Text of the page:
OPINION: Ten can't-miss Magic Kingdom attractions

·5 min read

Aug. 13—A visit to Walt Disney World is becoming complicated — and expensive. I partially blame the pandemic, but prices have always gone go up there consistently. Many families who made WDW a regular part of their itineraries have given it up for something less expensive — like beluga caviar.

Several people have asked me what to do once they get there. So here we go again, starting with Magic Kingdom. It's the flagship of the four parks — a Disneyland without the Matterhorn or Mr. Toad's Wild Ride, although it still has traditional favorites like the People Mover. The latter should be on your list. It doesn't require you to wait in a long line because as the name suggests, it's perpetually moving, and it takes you through Tomorrowland, giving you an intriguing lay of the land. But let's move on with the top 10.

1. Splash Mountain. If you are going to WDW soon, don't miss this elaborate water flume based on the old "Song of the South" tale. With today's sensibilities, Disney could no longer avoid the racist overtones, so the attraction will soon be "reimagined" it to fit the motif of "The Princess and the Frog." I have not seen this Disney movie, but I do understand the gist of the storyline. At some point, the ride will be shut down for refurbishment, so 2022 is the time if you want the original.

2. Space Mountain. The original dark roller coaster, these toboggan-style trains take you through bunny hops, banked curves, spirals, and dips. There are no inversions, and compared to other coasters, it's somewhat slow. The audio and visual effects are pretty cool, and it still has a retro look about it, since it was opened in the mid-'70s. It's a nice starter coaster for the kids.

3. Big Thunder Mountain. This is another coaster but with an Old West flair, less intense than Space Mountain. This is a "mine train"-type ride, only it's much faster than the one at Six Flags Over Texas. If you can figure out when the fireworks go off on a given evening and board the train at about that time, you're in for a real treat.

4. Jungle Cruise. This boat ride takes you down the impossible combination of the Amazon, Congo, and Mekong rivers. The original attraction also was tinged with racist imagery, but they still have most of the animatronics, both human and beast — except for Trader Sam — and no end of corny jokes. Sometimes you'll get a skipper who comes up with a new pun. This is one of my husband's faves.

5. Carousel of Progress. This was Walt Disney's favorite attraction, and he introduced it at a World's Fair. A family of animatronics takes you through various eras of American life, beginning in the early 1900s. The dad explains all the gadgets and fads of every period. And not only does the family home change to conform to trends, so do clothing and hairstyles. This is a circular theater but the stage doesn't move; the seats, which are arranged in a ring around the four-part stage, rotate from scene to scene. Even today, the technology is impressive.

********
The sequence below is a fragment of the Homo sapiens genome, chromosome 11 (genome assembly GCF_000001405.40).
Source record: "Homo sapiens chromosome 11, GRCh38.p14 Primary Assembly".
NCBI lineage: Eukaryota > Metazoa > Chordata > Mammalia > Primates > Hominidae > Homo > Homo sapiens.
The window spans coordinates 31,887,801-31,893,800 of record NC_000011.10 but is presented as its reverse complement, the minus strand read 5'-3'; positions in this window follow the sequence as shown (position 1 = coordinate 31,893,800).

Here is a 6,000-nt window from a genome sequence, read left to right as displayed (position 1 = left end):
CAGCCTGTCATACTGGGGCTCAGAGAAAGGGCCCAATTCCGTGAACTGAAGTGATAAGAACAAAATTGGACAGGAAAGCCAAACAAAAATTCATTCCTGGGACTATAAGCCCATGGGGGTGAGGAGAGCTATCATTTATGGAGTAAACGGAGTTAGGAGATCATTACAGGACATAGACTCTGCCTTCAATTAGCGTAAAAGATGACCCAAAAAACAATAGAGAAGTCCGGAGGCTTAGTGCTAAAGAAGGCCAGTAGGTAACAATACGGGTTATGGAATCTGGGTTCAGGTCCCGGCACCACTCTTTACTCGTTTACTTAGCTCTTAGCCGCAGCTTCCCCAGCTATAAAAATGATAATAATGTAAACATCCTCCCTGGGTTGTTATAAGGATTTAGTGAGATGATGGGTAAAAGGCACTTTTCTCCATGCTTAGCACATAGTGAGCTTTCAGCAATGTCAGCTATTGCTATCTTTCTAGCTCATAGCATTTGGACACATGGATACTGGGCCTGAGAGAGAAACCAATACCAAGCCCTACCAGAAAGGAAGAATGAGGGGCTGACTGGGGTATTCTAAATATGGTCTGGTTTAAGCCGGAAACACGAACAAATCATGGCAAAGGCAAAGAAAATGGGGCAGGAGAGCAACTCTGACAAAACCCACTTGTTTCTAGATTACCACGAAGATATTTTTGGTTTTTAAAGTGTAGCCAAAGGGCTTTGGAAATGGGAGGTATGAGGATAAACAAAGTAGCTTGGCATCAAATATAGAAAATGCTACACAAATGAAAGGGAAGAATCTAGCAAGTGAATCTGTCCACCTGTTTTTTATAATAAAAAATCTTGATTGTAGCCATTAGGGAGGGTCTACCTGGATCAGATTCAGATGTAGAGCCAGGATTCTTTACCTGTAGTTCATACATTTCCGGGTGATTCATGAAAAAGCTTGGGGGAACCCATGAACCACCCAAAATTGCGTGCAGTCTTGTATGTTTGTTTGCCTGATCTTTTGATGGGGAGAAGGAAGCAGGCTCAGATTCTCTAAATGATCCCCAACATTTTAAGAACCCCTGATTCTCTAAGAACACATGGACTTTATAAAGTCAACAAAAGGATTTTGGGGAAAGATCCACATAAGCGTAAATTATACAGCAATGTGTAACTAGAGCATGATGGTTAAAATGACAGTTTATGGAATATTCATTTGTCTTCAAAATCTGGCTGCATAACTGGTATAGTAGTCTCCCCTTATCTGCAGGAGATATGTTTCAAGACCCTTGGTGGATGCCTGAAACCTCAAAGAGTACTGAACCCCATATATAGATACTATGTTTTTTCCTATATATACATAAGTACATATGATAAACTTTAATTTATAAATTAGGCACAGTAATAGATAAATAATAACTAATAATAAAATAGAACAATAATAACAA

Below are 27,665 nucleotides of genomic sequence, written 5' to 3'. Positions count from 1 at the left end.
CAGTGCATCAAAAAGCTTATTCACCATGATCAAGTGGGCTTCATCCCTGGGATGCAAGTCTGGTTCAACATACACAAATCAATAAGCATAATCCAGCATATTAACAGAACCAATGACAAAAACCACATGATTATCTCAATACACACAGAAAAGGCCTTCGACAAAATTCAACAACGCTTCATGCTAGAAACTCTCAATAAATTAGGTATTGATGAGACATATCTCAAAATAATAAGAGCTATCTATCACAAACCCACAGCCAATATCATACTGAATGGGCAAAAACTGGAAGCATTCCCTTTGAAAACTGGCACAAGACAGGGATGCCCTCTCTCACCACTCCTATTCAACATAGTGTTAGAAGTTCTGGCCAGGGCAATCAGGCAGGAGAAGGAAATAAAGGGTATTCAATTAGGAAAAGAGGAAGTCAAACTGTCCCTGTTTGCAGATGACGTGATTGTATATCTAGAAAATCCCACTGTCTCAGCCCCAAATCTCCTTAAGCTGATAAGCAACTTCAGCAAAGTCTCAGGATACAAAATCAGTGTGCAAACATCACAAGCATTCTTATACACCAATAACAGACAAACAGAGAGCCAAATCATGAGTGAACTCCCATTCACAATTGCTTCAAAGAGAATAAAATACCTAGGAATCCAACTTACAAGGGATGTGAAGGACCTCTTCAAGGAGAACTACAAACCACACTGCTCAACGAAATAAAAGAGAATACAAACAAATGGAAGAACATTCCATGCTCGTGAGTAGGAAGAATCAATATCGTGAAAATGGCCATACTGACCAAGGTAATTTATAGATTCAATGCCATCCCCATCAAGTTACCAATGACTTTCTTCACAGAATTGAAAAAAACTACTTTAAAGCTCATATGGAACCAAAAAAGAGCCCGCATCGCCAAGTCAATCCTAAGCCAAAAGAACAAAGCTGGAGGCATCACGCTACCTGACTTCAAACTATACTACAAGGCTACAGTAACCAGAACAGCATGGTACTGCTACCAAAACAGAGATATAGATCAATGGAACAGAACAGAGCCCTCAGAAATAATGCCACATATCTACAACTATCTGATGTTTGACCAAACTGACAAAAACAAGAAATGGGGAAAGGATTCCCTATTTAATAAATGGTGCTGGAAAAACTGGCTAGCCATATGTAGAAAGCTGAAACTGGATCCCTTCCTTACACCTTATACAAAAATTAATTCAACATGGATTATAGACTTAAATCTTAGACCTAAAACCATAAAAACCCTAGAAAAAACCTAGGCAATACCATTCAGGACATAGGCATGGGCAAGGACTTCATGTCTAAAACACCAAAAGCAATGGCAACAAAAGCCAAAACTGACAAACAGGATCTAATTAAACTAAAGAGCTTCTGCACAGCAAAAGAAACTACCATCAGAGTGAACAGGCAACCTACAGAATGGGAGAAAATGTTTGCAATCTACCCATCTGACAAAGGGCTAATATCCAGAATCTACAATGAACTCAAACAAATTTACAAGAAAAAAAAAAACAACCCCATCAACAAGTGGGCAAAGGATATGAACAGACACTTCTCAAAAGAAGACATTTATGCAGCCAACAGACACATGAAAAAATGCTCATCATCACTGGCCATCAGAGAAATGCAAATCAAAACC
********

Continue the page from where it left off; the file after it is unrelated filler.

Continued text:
6. Seven Dwarfs Mine Train. This is a relatively new coaster, and if you get the right people in your car, you can make it rock side to side. This could be another starter for the kids because it features the story of Snow White. The coaster cruises along at a leisurely pace, and although there are some banks and sharp turns, there are no major hills, except the one through the bejeweled mine, and no inversions.

7. Peter Pan's Flight. I can't explain why this is one of my favorites, but judging by the length of the line, everyone else agrees. The car is aerial, like the old Astrolift bucket ride at Six Flags, but it's dark, and you glide through scenes of London and the Peter Pan story below you. It's possible the circle of stereotypical Native Americans will disappear soon. This ride is ideal for very small children.

8. Haunted Mansion. A continuous chain of semi-enclosed vehicles — "doom buggies" — takes guests slowly through various spooky scenes, with a "ghost host" narrating. Some of the animatronics might be a little intense for small children, but older kids will delight in the mildly amusing scares. Still, the part with the bride who's knocked off a few husbands, and whose beating heart can be heard by guests, reminds me of that old Edgar Allan Poe story and kind of gives me the creeps.

9. Pirates of the Caribbean. This is another one that has been retrofitted to eliminate stereotypes. Since pirates did indeed auction off women and other things they pilfered, I laughed at the sexy-looking "saloon lady" animatron who strutted her stuff as pirates about to do the bidding yelled, "We wants the redhead!" I was told by a cast member the problem wasn't so much for the treatment of women as chattel as for the not-so-subtle commentary on physical appearance; the men wanted the "scarlet woman" instead of the regular-looking gals. At least the redhead has evolved into a scurvy pirate herself. Several years ago, Johnny Depp animatronics were added, and they're realistic. Disney did dump Depp from the "Pirates" franchise owing to his woes with his ex-wife, but I haven't heard whether they plan to remove these pieces of technology.

10. The Enchanted Tiki Room. Take a break from the heat in the circular theater featuring animated birds and flowers, and even a few intimidating tikis. It's a sentimental favorite, and still has the ability to amaze the audience with its sophisticated theatrics.

Next we will Go to Hollywood studios, then Epcot, and then wrap up with Animal Kingdom.